American Medical News
NEWS IN BRIEF — Posted May 6, 2013
More than 8 million people likely will have heart failure by 2030, which would mark a 46% increase from 2012, when 5.8 million had the condition, says the American Heart Assn. That increase largely will be fueled by the nation’s aging population and the growing number of people with chronic conditions such as diabetes, hypertension and ischemic heart disease, the AHA said.
As a result, direct and indirect medical costs to treat heart failure could more than double from $31 billion in 2012 to $70 billion in 2030, said the AHA policy statement that was posted online April 24 in Circulation: Heart Failure.
To avoid that uptick in illness and related costs, the AHA said steps are needed to prevent and treat the underlying conditions that often lead to heart failure.
Such steps include more effective dissemination and use of guideline-recommended therapy to prevent heart failure, and reducing health care disparities among racial, ethnic and socioeconomic subgroups, the AHA said (link).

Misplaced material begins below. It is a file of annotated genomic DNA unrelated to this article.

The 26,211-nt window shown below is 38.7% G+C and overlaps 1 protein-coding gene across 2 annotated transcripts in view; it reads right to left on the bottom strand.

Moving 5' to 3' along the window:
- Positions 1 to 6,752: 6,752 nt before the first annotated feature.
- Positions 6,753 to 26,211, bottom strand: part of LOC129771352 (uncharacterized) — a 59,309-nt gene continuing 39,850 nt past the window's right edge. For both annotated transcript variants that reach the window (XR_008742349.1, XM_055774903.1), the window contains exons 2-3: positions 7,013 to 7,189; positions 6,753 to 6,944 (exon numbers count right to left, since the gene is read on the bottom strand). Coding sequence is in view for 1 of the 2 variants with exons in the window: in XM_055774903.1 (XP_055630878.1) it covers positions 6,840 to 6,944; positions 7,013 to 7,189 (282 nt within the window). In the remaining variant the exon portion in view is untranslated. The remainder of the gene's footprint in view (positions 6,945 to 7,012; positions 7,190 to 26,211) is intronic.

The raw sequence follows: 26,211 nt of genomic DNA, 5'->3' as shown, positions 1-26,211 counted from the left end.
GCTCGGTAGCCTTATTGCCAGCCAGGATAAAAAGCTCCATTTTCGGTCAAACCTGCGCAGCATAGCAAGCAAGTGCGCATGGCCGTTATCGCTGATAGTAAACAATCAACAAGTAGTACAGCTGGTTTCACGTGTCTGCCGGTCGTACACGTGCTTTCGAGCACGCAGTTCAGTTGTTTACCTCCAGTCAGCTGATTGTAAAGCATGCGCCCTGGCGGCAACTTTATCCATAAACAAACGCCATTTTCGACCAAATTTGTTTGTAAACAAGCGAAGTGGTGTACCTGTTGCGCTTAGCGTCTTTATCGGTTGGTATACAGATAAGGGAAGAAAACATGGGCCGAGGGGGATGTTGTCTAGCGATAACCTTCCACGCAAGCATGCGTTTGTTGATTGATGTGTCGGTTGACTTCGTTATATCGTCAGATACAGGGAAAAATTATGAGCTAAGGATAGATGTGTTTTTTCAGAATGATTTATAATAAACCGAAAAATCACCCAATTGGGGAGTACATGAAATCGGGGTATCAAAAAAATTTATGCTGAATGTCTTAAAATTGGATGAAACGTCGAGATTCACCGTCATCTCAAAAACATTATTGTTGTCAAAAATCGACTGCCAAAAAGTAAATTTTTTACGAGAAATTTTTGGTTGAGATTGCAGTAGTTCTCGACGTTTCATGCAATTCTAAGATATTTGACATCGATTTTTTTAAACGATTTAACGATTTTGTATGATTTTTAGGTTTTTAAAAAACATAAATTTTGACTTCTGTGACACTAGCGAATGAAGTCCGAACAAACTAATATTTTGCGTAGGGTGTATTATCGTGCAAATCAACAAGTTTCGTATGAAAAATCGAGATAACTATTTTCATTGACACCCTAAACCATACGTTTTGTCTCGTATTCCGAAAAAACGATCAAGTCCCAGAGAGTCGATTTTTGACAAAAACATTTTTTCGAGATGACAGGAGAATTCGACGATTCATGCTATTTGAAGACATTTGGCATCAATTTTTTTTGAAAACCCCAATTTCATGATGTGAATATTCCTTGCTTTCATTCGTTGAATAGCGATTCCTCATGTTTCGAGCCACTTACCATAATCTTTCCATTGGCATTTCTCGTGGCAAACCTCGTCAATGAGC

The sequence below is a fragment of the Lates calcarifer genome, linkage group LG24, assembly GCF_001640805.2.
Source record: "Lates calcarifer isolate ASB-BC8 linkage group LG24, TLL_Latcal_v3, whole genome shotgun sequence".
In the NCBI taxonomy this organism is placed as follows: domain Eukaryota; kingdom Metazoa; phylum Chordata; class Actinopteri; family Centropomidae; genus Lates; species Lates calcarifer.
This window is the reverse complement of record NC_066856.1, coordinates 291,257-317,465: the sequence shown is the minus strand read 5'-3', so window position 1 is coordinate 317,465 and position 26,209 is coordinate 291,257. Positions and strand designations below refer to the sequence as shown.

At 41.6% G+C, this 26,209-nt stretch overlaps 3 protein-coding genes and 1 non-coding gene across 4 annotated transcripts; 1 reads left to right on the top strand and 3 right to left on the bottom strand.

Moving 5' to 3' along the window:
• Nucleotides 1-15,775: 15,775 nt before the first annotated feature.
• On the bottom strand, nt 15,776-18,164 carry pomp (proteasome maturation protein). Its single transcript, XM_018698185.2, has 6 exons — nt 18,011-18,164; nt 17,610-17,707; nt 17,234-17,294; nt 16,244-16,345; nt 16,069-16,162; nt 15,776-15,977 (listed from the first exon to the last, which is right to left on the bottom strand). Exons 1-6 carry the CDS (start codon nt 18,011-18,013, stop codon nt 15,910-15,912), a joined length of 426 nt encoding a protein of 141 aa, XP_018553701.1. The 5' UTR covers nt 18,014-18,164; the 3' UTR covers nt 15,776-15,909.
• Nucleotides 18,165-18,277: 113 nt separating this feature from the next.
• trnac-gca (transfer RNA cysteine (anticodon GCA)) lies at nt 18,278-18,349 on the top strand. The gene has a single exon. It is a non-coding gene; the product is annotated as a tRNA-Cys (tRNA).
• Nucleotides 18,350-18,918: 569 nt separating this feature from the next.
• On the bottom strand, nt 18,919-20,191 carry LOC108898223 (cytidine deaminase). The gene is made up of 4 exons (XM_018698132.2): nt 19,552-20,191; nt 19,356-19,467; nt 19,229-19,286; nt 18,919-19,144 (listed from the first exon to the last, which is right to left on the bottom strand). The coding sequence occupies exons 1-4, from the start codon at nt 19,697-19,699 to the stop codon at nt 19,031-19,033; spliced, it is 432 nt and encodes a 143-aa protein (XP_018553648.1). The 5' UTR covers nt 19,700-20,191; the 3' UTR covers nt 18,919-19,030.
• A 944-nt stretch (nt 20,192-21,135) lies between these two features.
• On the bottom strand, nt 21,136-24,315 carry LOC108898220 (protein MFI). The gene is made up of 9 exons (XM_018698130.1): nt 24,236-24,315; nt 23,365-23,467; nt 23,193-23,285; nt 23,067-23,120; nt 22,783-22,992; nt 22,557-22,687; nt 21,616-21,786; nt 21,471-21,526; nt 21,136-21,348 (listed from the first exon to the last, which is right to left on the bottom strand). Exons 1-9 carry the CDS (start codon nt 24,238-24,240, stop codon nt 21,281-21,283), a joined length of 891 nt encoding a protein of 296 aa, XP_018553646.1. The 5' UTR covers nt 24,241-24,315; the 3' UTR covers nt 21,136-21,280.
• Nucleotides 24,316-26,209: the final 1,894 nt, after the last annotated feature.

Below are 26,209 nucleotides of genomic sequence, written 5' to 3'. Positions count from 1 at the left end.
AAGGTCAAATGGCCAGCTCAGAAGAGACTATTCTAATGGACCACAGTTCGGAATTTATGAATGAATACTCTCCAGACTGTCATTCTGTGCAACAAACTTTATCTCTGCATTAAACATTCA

The organization also encourages specialized training for doctors and other health care professionals on how to meet the future demands of advanced heart failure care.
On April 22, the American Medical Association launched the first phase of its multiyear health outcomes initiative, which includes efforts to prevent cardiovascular disease and type 2 diabetes. The first phase also aims to improve health outcomes for people with those chronic conditions (link).
For the AHA policy statement, researchers examined heart failure data from the 1999-2008 National Health and Nutrition Examination Survey. They assessed U.S. Census Bureau projected population counts for 2012-30.
Medical costs of heart failure were estimated with the 2004-08 Medical Expenditure Panel Survey, which is the nation’s most complete source of data on the cost and use of health care and health insurance coverage.